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Finally! Time to Plant. Don’t forget the “Water” Plan

Finally! Time to Plant. Don’t forget the “Water” Plan

By – May 22, 2018 – Comment

There no question—winter has been a long time going, and spring a long time coming (at least here in New Jersey!). Now that the weather has finally lined up with the calendar, gardeners are anxious to beautify their flowerbeds. However, instead of running to the nursery and just purchasing what looks attractive, take a little time to plan. Doing so can make your flower beds more water-friendly, impact water bills by reducing waste, cut down maintenance time, and result in a distinctive garden that will have your neighbors green with envy. Here are my top water planning tips for spring flower gardening.

#1: Contain it

Instead of planting everything in the ground, design a “container garden.” Add flair by choosing a variety of pot sizes and styles, and plant all your flowers in them. Plant a variety of flowers in one pot, then rearrange them throughout the summer to change up your look. Container gardens allow you to water in a focused spot and water less because pots help the soil retain moisture and eliminate run-off and erosion.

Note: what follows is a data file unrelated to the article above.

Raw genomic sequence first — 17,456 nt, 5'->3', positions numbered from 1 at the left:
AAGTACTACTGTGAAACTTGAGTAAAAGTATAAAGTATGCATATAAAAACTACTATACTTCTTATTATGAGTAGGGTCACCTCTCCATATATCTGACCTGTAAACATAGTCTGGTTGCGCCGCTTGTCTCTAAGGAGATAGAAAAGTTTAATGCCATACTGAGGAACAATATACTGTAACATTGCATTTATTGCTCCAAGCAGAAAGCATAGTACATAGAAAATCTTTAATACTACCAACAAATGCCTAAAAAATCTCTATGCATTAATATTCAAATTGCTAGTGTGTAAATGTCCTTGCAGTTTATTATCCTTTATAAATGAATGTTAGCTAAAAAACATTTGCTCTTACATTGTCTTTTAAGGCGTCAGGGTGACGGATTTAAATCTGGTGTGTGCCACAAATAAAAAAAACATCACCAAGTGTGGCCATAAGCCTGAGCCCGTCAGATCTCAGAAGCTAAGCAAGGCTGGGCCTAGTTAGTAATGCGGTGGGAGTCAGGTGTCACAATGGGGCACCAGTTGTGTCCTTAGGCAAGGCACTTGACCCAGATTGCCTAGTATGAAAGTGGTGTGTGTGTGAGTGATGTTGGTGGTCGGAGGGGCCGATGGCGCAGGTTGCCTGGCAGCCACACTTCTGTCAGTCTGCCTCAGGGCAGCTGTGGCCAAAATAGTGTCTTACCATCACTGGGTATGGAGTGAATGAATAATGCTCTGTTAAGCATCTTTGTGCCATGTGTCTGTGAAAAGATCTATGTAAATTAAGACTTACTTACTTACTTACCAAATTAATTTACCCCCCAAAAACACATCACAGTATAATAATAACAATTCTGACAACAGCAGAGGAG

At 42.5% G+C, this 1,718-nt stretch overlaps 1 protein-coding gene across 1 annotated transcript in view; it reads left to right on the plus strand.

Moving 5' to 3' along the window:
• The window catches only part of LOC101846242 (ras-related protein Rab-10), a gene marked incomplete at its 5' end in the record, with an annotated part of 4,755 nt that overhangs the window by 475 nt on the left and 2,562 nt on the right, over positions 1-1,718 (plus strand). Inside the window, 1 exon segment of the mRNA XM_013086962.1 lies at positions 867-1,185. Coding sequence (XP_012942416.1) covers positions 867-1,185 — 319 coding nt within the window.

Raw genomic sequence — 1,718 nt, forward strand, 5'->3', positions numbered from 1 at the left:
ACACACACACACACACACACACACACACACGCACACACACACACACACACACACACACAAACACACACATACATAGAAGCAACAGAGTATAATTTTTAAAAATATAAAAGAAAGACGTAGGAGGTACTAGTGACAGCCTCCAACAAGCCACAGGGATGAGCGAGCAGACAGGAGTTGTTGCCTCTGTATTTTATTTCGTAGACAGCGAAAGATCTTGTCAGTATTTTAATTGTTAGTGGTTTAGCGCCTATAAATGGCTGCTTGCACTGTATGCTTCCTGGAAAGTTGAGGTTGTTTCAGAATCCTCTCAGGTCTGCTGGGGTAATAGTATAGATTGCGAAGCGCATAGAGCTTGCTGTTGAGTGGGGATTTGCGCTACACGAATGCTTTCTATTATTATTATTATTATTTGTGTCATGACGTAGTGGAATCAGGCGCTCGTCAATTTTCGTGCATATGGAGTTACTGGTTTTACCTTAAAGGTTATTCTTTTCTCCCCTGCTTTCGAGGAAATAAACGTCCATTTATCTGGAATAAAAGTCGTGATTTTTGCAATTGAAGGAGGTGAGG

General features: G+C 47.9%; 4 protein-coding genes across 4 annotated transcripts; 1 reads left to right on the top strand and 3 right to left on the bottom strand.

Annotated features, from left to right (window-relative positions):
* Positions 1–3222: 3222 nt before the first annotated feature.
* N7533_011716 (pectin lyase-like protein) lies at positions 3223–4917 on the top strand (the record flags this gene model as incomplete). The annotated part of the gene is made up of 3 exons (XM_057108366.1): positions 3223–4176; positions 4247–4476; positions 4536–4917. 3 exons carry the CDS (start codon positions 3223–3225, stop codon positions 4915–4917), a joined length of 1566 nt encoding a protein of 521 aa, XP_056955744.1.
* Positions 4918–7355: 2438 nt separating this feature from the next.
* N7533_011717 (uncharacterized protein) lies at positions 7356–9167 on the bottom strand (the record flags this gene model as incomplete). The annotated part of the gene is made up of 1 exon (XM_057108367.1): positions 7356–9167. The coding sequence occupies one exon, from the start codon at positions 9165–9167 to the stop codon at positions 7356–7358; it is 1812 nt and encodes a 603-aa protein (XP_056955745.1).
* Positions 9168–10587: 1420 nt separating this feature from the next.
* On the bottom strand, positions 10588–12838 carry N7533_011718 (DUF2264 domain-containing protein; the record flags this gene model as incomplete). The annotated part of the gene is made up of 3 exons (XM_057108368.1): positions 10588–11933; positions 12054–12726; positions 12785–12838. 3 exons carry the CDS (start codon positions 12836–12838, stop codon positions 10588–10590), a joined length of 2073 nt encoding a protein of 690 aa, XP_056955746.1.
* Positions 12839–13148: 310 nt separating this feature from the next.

#2: Be tolerant

Do a quick online search and you’ll discover there is a ton of beautiful, “drought-tolerant” plants out there, such as lavender, verbena and bougainvillea. Set a goal to fill the majority of your garden with these and really cut down your water usage this season.

#3: Pucker up

Vinegar has a variety of uses in flower gardens that offer safe alternatives to herbicides, pesticides and plant nourishment. Some bed mainstays, such as begonias, actually feed on a vinegar-water solution. The more you can do to eliminate chemical applications in your garden, the better it is for the water supply.

#4: Put like with like

Group plants that have similar water needs. This way you can avoid overwater and under-watering.

#5: Accessorize wisely

Rain barrels come in all styles, from rustic to modern. Make them part of your garden décor.

#6: Go not-so-green

Consider non-living alternatives for ground-cover plants. Rocks and pebbles, pinecones, sea glass and the like can add wonderful pops of color with no watering required.

Lastly, once the planning and the planting is done, remember the golden rules of watering: never set an automatic sprinkler, water only as necessary and be in control of water usage; water in early morning or after the sun begins to set; water the roots not the leaves; mulch; and know your plants’ needs to avoid over-watering.

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